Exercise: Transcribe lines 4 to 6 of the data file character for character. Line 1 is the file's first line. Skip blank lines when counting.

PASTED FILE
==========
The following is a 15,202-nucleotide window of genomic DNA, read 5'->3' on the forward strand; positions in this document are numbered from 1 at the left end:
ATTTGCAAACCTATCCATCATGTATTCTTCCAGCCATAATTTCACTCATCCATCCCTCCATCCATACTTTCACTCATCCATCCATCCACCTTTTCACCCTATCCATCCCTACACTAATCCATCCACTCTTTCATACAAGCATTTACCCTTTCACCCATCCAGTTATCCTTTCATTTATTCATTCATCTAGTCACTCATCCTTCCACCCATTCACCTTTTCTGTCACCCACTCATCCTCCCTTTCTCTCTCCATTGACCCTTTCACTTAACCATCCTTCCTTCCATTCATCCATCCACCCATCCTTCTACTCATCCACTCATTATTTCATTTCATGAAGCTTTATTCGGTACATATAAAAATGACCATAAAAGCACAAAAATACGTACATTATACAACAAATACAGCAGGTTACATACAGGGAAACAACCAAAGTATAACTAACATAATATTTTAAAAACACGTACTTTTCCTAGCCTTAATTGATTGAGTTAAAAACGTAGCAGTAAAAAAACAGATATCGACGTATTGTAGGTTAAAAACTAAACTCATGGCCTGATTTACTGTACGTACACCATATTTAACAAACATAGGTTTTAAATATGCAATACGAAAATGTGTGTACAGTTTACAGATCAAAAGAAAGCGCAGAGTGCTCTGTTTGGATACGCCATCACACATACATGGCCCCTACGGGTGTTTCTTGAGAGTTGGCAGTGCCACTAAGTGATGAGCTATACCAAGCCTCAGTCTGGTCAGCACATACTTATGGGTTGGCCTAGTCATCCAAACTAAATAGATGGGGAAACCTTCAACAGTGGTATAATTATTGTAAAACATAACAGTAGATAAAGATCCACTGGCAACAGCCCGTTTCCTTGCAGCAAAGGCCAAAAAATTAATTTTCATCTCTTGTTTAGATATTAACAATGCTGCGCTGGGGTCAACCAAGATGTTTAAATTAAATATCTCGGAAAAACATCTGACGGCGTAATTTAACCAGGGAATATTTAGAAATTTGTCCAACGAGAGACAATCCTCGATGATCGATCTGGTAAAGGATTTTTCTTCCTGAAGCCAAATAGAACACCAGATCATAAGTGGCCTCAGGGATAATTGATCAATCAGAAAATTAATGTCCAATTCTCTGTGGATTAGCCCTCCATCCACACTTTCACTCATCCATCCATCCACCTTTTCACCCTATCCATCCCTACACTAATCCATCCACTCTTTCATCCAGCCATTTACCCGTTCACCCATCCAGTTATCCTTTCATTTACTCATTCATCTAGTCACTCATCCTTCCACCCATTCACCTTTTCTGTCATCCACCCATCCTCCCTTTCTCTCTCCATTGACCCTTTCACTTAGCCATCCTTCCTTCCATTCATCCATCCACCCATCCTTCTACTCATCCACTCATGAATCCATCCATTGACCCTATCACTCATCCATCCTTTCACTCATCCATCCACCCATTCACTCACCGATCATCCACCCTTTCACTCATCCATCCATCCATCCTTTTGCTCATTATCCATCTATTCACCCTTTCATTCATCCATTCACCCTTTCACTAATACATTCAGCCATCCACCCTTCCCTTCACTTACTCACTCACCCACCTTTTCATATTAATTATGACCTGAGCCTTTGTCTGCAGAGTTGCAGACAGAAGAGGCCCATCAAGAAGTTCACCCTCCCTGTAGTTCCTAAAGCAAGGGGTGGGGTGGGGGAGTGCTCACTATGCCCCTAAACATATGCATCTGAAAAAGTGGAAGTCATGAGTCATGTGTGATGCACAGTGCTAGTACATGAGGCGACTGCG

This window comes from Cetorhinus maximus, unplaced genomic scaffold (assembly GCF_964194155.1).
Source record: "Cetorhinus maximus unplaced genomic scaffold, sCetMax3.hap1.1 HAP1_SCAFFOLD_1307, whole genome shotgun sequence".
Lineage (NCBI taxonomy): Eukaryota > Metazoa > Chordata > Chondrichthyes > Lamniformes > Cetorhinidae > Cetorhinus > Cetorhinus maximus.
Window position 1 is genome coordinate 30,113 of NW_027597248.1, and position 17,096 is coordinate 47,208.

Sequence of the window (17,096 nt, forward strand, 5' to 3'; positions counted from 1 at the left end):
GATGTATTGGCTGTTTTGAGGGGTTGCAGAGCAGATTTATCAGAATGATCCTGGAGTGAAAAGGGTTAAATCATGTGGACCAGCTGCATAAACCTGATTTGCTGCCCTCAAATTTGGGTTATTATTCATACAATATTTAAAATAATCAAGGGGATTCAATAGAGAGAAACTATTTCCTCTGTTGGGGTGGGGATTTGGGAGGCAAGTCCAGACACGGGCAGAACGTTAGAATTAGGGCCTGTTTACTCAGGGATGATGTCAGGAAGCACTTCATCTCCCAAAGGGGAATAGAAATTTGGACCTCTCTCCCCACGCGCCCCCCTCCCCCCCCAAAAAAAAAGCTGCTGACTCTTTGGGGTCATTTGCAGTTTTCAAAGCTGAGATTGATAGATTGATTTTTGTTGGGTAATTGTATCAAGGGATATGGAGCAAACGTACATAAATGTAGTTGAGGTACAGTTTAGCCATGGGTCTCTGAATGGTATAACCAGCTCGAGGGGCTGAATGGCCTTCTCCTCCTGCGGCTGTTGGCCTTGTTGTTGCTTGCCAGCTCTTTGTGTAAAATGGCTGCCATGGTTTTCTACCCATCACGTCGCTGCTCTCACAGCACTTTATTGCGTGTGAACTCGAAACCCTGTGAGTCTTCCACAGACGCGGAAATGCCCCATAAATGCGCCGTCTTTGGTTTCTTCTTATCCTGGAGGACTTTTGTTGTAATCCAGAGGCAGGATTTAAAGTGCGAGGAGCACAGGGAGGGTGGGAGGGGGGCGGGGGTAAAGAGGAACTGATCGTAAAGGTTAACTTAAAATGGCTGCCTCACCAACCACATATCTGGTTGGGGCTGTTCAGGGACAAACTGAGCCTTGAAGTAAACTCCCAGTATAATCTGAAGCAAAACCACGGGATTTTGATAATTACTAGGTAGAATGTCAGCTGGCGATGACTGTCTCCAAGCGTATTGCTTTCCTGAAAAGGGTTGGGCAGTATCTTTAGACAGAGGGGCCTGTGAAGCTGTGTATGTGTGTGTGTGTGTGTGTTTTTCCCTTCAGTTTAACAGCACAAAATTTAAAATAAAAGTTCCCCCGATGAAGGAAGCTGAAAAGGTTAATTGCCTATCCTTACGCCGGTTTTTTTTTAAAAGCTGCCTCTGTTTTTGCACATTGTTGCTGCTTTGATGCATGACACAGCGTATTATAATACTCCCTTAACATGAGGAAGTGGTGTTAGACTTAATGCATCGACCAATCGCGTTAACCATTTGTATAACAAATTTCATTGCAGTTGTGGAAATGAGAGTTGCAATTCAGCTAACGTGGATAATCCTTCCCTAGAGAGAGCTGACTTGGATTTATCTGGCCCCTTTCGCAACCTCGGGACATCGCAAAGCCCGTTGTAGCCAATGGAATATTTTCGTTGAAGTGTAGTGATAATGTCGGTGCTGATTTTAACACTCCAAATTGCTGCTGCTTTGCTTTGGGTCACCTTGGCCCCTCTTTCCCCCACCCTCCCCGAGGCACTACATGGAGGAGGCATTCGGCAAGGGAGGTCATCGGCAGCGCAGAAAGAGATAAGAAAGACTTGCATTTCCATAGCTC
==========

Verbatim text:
Source record: "Cetorhinus maximus unplaced genomic scaffold, sCetMax3.hap1.1 HAP1_SCAFFOLD_1307, whole genome shotgun sequence".
Lineage (NCBI taxonomy): Eukaryota > Metazoa > Chordata > Chondrichthyes > Lamniformes > Cetorhinidae > Cetorhinus > Cetorhinus maximus.
Window position 1 is genome coordinate 30,113 of NW_027597248.1, and position 17,096 is coordinate 47,208.